Volume 6, Number 8, Summer 1978
My grandfather, James M. Davis, was a member of a Union Cavalry troop that scouted between Springfield and Harrison, Arkansas during the Civil War. Near White River he was with a group of about fifty mounted men when a troop of Confederates approached. The officer in charge gave the order "HALT." The Union Captain, old Captain Ball, turned in his saddle, looked back and said, "Halt yourself. Damn you!" and gave the order "CHARGE!" The confederates, thinking they were facing a much larger number fled into the wilderness. The Union cavalry searched all night without success and those Confederates were never again seen in that vicinity.
My grandmother, Mary Melton, lived with her mother, Peggy Ann Bilyeu Melton on Bear Creek during the Civil War. All the grown men were away fighting, leaving the women and one boy at home. The boy was sick in bed, just broken out with measles. A confederate soldier came in the night, pointed a gun at the sick boys head and ordered him to round up a horse and saddle him. The boy did as he was told and three days later was dead.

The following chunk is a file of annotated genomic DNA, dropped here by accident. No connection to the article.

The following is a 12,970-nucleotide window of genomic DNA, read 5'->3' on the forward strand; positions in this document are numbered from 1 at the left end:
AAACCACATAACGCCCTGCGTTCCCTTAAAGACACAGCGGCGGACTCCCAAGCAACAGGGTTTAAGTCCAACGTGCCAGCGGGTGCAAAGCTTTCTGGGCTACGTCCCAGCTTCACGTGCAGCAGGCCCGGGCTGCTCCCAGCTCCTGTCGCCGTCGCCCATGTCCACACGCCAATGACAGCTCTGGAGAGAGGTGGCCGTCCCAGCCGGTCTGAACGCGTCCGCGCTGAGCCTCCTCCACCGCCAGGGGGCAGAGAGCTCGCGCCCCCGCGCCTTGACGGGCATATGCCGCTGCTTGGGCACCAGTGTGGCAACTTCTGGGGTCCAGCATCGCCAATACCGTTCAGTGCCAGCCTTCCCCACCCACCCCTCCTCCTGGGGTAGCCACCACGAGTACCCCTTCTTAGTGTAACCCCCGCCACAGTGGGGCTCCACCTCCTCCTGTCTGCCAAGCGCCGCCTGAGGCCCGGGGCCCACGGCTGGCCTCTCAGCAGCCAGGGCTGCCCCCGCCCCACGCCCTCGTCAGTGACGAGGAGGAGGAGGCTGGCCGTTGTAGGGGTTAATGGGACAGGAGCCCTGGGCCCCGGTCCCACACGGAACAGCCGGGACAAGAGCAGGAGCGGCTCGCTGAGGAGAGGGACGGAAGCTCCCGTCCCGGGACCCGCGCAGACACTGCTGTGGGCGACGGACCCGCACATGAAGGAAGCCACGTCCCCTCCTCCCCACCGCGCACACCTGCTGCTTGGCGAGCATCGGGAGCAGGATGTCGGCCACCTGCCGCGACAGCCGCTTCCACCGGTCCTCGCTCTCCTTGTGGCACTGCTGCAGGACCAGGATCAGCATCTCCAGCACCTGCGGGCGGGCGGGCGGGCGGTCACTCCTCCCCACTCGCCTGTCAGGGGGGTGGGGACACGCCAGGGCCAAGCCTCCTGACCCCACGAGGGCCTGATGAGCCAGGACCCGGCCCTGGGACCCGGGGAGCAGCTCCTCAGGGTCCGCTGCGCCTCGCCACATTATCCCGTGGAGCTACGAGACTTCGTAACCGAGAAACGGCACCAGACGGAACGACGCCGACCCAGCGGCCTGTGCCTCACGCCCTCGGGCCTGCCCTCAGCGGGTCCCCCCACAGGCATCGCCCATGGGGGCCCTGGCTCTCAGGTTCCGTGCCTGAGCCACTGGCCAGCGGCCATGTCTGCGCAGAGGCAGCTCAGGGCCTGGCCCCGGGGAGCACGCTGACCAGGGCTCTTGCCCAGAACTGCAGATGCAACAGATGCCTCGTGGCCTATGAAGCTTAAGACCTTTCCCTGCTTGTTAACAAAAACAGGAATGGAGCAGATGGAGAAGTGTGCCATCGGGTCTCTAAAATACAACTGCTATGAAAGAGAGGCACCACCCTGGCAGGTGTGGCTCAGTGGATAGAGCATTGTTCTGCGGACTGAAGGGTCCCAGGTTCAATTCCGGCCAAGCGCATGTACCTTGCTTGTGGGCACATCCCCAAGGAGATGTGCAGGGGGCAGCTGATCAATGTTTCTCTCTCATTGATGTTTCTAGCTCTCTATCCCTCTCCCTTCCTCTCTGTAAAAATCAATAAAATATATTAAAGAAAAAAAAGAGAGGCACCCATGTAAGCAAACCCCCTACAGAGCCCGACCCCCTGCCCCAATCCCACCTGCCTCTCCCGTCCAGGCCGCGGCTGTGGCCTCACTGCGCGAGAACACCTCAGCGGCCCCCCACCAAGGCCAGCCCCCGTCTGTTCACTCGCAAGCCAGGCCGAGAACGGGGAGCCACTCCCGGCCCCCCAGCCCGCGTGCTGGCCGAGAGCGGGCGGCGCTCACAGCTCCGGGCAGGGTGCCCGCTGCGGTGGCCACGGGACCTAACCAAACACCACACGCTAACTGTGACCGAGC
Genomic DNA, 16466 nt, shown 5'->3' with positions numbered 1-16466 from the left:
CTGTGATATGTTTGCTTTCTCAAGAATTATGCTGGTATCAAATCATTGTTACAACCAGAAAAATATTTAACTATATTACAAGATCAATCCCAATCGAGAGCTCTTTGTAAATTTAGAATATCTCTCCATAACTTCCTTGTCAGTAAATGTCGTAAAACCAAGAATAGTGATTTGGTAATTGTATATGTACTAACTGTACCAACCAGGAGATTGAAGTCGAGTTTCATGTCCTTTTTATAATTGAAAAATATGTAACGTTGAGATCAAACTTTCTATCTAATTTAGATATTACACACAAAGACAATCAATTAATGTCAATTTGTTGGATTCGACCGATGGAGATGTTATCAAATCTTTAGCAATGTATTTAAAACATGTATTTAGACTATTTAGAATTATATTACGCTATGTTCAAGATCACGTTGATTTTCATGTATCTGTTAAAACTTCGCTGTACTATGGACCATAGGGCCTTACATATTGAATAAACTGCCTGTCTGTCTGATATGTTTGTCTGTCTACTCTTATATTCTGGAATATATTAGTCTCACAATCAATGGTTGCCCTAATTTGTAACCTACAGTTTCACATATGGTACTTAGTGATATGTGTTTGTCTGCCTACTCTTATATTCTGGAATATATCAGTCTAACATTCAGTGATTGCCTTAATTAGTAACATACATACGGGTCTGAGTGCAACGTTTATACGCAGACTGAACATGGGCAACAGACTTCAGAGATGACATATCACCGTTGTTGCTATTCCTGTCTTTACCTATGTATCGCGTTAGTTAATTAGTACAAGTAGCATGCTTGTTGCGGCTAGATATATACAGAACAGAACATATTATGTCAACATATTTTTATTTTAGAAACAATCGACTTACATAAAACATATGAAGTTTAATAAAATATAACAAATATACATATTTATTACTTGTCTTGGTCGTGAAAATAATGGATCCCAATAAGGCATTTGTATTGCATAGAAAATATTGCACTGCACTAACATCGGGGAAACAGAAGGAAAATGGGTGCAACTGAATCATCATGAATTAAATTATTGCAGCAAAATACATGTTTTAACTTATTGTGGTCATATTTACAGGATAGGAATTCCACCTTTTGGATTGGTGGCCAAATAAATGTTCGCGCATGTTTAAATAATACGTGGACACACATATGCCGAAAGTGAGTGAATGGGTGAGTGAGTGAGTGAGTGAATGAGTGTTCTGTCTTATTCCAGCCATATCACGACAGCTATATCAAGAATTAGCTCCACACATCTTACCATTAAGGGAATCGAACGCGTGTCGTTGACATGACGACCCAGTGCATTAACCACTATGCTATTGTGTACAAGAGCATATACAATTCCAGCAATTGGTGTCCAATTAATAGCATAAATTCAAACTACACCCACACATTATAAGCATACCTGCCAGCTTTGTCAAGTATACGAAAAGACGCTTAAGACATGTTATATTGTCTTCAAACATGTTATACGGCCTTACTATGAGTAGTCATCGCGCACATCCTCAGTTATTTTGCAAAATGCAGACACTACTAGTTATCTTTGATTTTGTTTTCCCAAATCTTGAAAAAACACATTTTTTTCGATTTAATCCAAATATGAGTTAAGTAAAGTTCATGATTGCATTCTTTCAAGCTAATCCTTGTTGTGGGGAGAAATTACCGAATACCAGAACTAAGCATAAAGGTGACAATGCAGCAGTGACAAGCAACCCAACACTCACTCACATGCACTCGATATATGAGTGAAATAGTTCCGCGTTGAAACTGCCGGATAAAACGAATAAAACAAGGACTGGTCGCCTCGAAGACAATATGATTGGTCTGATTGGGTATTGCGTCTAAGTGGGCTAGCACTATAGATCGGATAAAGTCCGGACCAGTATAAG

My great grandfather, Dr. Willie Davis, lived at a big spring down in the valley below Highlandville. My great uncle, Frank Davis, was at home on a furlough from the Union Army. My grandfathers company was camped near the spring. A troop of Confederates approached the house looking for Uncle Frank and began shooting toward the house. Uncle Frank hid behind the ash hopper, fired at the flash of the guns and shot one man out of the saddle. His comrades took the body away and the horse came up to the house. Uncle Frank got the horse and found the saddle pockets full of needles, thread, childrens trinkets and other articles that had been pilfered from homes. Grandfathers outfit heard the shooting, came to the house and looked for the Confederates who had fled with their dead or wounded soldier but never found them in the darkness.
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